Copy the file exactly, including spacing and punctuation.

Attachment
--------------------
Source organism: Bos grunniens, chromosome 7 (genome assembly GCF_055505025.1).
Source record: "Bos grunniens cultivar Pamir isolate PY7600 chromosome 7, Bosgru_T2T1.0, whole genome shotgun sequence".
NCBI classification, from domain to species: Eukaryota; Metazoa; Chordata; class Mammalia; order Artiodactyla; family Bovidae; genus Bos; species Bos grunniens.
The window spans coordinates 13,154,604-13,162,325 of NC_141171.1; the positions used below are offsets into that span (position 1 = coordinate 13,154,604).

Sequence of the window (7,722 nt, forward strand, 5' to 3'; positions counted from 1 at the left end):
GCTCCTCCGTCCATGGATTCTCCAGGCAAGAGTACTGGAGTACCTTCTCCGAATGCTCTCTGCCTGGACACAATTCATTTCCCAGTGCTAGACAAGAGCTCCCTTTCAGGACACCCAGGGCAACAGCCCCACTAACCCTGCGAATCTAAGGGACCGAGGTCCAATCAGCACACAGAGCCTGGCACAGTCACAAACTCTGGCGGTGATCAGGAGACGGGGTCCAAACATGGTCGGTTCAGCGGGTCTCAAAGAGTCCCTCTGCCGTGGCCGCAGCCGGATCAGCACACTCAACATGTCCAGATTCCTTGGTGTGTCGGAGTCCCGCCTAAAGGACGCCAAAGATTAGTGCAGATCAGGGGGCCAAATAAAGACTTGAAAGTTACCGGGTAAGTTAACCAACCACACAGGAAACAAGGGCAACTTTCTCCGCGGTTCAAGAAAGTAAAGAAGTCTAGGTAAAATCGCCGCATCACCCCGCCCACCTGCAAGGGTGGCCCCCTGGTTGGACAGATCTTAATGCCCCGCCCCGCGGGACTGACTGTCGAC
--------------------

Source organism: Bos grunniens, chromosome 7 (genome assembly GCF_055505025.1).
Source record: "Bos grunniens cultivar Pamir isolate PY7600 chromosome 7, Bosgru_T2T1.0, whole genome shotgun sequence".
NCBI classification, from domain to species: Eukaryota; Metazoa; Chordata; class Mammalia; order Artiodactyla; family Bovidae; genus Bos; species Bos grunniens.
The window spans coordinates 13,154,604-13,162,325 of NC_141171.1; the positions used below are offsets into that span (position 1 = coordinate 13,154,604).

Sequence of the window (7,722 nt, forward strand, 5' to 3'; positions counted from 1 at the left end):
GCTCCTCCGTCCATGGATTCTCCAGGCAAGAGTACTGGAGTACCTTCTCCGAATGCTCTCTGCCTGGACACAATTCATTTCCCAGTGCTAGACAAGAGCTCCCTTTCAGGACACCCAGGGCAACAGCCCCACTAACCCTGCGAATCTAAGGGACCGAGGTCCAATCAGCACACAGAGCCTGGCACAGTCACAAACTCTGGCGGTGATCAGGAGACGGGGTCCAAACATGGTCGGTTCAGCGGGTCTCAAAGAGTCCCTCTGCCGTGGCCGCAGCCGGATCAGCACACTCAACATGTCCAGATTCCTTGGTGTGTCGGAGTCCCGCCTAAAGGACGCCAAAGATTAGTGCAGATCAGGGGGCCAAATAAAGACTTGAAAGTTACCGGGTAAGTTAACCAACCACACAGGAAACAAGGGCAACTTTCTCCGCGGTTCAAGAAAGTAAAGAAGTCTAGGTAAAATCGCCGCATCACCCCGCCCACCTGCAAGGGTGGCCCCCTGGTTGGACAGATCTTAATGCCCCGCCCCGCGGGACTGACTGTCGAC